Our dear friend (and co-founder of the Hartford New Music Festival in 2011) Matt Sargent moved from Hartford, CT to Buffalo, NY this past fall to continue his studies. We were all of course sad to see him go, but are happy that he will be presenting some new work at this year’s festival. The piece he’s presenting, entitled no where i’m bound, grew out of a collaboration with DC-based visual artist Colby Caldwell. Matt sent me a folio of images today with some words about the piece to share on the blog.
no where i’m bound was commissioned by the Hemphill Gallery in Washington D.C. to accompany Gun Shy a visual art show by Colby Caldwell. Colby’s work for the show utilized high-definition scanners to capture detritus from the rural landscape of southern Maryland: spent shotgun shells, bird carcasses, and strands of milkweed.
In creating this piece, I set upon working with my own memory of rural landscapes and processes of decay: musical ideas that could be heard as a point in time within an ongoing process of erosion, similar to the states of the visual materials collected and documented by Colby.
The resultant piece focuses on the melody “I Don’t Know Where I’m Bound”. The piece is an abstraction of the original melody, using a “crossing” process of lines connecting intervallic relationships in the melody. The crossing process produced eight new melodies, each a linear traversing through the original melody: these eight new melodies were then layered over top of one another as interlocking parts and recorded at the Hemphill Gallery with Kelli Kathman (alto flute).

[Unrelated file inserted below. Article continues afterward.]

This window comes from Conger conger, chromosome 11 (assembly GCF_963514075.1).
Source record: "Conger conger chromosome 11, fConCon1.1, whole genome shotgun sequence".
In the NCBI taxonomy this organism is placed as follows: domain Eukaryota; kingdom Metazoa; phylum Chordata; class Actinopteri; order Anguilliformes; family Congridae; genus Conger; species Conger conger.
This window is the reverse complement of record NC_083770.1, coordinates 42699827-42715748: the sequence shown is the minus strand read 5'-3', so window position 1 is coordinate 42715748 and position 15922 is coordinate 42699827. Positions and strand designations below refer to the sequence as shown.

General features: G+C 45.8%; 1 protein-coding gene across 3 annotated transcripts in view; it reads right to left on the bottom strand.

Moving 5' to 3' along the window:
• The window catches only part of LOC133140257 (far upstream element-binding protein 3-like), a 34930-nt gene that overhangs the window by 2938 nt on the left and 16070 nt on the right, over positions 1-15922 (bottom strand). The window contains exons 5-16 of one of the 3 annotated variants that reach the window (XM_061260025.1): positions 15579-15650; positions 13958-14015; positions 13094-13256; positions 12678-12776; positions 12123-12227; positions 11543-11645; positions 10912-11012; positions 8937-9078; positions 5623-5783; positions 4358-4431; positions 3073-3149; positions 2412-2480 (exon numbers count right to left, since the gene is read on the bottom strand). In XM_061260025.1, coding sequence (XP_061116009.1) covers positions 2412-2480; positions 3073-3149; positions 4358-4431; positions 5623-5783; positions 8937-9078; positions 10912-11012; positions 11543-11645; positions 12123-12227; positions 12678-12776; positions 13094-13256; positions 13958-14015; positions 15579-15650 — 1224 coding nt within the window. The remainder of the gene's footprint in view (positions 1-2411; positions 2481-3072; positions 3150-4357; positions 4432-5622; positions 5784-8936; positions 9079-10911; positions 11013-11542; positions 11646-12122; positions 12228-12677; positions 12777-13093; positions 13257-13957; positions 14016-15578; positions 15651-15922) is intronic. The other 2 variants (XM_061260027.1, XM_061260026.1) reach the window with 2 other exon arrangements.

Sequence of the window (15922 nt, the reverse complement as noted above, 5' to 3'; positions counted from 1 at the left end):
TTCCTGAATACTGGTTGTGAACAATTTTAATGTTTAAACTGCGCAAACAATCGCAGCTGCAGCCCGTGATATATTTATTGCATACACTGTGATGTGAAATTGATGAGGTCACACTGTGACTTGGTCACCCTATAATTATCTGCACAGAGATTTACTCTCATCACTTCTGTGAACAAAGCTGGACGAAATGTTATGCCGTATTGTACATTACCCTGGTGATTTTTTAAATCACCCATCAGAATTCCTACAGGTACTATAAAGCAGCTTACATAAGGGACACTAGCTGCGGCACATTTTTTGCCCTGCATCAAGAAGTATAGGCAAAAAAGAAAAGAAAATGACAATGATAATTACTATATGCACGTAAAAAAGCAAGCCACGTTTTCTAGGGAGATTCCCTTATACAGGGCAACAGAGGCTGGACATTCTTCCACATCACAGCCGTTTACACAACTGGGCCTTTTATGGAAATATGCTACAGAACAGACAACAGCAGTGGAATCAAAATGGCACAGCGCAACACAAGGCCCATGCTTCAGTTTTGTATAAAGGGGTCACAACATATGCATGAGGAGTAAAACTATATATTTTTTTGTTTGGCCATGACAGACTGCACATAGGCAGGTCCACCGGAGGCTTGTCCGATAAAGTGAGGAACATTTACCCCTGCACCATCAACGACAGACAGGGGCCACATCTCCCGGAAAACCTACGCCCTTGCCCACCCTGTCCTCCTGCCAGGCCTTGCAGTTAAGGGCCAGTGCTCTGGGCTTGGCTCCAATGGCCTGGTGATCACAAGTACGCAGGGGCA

Once recorded, the audio of each of the eight parts underwent a process of erasure. I constructed an algorithm to stretch the each flute note individually, then run the stretched tone through a failing/destructive ancient reel-to-reel preamp (which erases and filters out some audio with each pass), and then stretch that resultant reprocessed recording, etc. The decay process ||: stretch->erasure->stretch : || is repeated many times, until it reaches an iteration in which one more pass through the system would completely erased all of the audio. These sounds, on the brink of complete erosion from acoustic sound back into signal noise, form the resulting piece: a flickering halo of residual sound from the original Cash melody.
— Matt Sargent